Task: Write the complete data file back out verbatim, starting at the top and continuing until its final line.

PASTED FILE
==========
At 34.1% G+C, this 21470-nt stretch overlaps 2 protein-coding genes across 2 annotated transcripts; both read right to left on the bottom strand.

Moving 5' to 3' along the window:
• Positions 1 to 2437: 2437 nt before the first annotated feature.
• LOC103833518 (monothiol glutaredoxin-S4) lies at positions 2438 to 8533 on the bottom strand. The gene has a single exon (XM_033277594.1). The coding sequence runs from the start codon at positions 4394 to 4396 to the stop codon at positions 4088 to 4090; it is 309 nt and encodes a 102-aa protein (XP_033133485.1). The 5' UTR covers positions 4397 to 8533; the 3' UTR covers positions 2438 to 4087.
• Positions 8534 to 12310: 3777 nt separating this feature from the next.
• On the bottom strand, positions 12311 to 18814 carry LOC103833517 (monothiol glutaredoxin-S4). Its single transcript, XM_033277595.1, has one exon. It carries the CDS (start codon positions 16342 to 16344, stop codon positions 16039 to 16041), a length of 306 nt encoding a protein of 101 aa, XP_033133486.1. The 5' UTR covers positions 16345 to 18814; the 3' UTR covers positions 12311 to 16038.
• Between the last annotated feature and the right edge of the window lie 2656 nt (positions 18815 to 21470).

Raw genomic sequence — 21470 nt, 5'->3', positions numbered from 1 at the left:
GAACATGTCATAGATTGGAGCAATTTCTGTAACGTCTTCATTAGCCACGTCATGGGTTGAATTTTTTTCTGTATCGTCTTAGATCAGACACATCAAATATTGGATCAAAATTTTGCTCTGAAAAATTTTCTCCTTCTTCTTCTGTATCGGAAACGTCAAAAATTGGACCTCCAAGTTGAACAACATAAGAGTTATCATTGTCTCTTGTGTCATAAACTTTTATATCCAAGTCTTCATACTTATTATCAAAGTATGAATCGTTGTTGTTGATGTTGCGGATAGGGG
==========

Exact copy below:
At 34.1% G+C, this 21470-nt stretch overlaps 2 protein-coding genes across 2 annotated transcripts; both read right to left on the bottom strand.

Moving 5' to 3' along the window:
• Positions 1 to 2437: 2437 nt before the first annotated feature.
• LOC103833518 (monothiol glutaredoxin-S4) lies at positions 2438 to 8533 on the bottom strand. The gene has a single exon (XM_033277594.1). The coding sequence runs from the start codon at positions 4394 to 4396 to the stop codon at positions 4088 to 4090; it is 309 nt and encodes a 102-aa protein (XP_033133485.1). The 5' UTR covers positions 4397 to 8533; the 3' UTR covers positions 2438 to 4087.
• Positions 8534 to 12310: 3777 nt separating this feature from the next.
• On the bottom strand, positions 12311 to 18814 carry LOC103833517 (monothiol glutaredoxin-S4). Its single transcript, XM_033277595.1, has one exon. It carries the CDS (start codon positions 16342 to 16344, stop codon positions 16039 to 16041), a length of 306 nt encoding a protein of 101 aa, XP_033133486.1. The 5' UTR covers positions 16345 to 18814; the 3' UTR covers positions 12311 to 16038.
• Between the last annotated feature and the right edge of the window lie 2656 nt (positions 18815 to 21470).

Raw genomic sequence — 21470 nt, 5'->3', positions numbered from 1 at the left:
GAACATGTCATAGATTGGAGCAATTTCTGTAACGTCTTCATTAGCCACGTCATGGGTTGAATTTTTTTCTGTATCGTCTTAGATCAGACACATCAAATATTGGATCAAAATTTTGCTCTGAAAAATTTTCTCCTTCTTCTTCTGTATCGGAAACGTCAAAAATTGGACCTCCAAGTTGAACAACATAAGAGTTATCATTGTCTCTTGTGTCATAAACTTTTATATCCAAGTCTTCATACTTATTATCAAAGTATGAATCGTTGTTGTTGATGTTGCGGATAGGGG